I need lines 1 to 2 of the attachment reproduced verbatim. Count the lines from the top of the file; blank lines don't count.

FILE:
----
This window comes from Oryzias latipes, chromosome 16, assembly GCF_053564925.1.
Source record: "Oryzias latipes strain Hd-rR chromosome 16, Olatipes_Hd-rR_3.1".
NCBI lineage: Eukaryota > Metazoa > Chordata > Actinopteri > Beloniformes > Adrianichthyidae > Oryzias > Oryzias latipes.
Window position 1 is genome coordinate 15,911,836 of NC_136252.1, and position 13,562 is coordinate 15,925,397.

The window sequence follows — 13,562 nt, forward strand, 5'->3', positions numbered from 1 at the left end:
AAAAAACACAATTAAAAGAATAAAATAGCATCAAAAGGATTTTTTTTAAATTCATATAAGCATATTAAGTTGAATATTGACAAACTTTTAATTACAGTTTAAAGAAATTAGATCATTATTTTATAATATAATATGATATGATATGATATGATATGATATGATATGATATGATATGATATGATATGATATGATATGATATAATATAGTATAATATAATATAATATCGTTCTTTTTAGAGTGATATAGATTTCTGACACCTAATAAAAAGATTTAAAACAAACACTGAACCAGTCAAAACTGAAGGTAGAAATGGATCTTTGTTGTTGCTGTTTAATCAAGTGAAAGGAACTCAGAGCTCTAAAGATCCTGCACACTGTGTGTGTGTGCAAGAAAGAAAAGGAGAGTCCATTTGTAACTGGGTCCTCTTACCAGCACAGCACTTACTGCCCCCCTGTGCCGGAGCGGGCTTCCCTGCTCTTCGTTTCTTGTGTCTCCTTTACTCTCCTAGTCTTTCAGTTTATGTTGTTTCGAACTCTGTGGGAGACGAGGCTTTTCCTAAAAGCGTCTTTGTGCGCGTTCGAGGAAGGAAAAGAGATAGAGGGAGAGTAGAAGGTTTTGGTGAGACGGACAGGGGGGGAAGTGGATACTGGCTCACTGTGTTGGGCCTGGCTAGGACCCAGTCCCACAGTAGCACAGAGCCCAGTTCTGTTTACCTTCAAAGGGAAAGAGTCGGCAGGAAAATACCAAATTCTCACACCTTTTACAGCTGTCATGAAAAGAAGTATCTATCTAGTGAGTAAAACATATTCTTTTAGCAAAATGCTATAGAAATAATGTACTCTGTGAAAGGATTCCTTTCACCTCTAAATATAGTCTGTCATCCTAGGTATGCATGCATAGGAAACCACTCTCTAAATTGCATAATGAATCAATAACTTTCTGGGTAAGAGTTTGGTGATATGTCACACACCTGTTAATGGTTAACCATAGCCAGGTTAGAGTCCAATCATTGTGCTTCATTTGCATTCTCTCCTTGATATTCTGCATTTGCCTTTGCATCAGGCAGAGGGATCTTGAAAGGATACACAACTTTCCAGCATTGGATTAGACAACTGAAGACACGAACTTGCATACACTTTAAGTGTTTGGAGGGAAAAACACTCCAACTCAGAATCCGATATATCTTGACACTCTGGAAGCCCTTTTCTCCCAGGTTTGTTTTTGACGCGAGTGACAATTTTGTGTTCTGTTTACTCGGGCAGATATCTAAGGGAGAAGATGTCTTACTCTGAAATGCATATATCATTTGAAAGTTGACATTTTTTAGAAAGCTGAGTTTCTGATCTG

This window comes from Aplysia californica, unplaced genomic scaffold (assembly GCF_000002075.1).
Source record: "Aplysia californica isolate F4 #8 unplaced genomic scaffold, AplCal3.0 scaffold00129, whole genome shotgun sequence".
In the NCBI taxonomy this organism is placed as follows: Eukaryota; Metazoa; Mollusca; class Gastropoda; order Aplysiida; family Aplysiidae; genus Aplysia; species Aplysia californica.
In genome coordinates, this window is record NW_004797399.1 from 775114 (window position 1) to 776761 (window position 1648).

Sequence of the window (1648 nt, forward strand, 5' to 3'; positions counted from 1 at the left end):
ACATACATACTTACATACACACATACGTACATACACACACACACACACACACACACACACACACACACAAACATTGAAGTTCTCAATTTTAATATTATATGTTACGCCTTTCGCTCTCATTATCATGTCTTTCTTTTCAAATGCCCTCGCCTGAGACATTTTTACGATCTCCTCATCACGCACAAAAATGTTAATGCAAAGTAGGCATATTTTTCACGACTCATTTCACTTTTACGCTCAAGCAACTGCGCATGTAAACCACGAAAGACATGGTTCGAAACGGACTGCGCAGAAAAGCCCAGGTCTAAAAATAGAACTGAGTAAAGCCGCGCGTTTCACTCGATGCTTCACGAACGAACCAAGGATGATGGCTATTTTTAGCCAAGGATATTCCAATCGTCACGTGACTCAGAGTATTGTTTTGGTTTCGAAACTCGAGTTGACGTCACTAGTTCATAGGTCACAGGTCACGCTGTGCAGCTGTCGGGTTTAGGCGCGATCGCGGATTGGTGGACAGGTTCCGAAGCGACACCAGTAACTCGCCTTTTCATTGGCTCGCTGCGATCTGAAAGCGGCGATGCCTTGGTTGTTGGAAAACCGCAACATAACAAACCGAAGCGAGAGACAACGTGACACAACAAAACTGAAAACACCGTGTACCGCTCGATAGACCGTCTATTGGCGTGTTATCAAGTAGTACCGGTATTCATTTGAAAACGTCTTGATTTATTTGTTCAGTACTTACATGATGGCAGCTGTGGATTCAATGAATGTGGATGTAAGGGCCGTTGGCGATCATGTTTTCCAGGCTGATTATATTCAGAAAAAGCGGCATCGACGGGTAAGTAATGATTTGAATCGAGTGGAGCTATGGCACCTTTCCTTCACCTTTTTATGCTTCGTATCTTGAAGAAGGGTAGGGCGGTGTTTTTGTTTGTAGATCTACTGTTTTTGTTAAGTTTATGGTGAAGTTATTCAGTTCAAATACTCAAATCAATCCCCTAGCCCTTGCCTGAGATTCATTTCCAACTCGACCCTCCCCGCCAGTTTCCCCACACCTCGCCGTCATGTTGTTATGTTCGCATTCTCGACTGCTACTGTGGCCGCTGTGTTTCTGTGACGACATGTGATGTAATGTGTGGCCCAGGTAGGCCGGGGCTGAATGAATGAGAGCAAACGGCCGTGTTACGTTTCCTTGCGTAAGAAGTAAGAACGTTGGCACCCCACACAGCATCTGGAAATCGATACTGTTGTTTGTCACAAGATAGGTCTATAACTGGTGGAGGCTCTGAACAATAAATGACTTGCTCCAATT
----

This window comes from Oryzias latipes, chromosome 16, assembly GCF_053564925.1.
Source record: "Oryzias latipes strain Hd-rR chromosome 16, Olatipes_Hd-rR_3.1".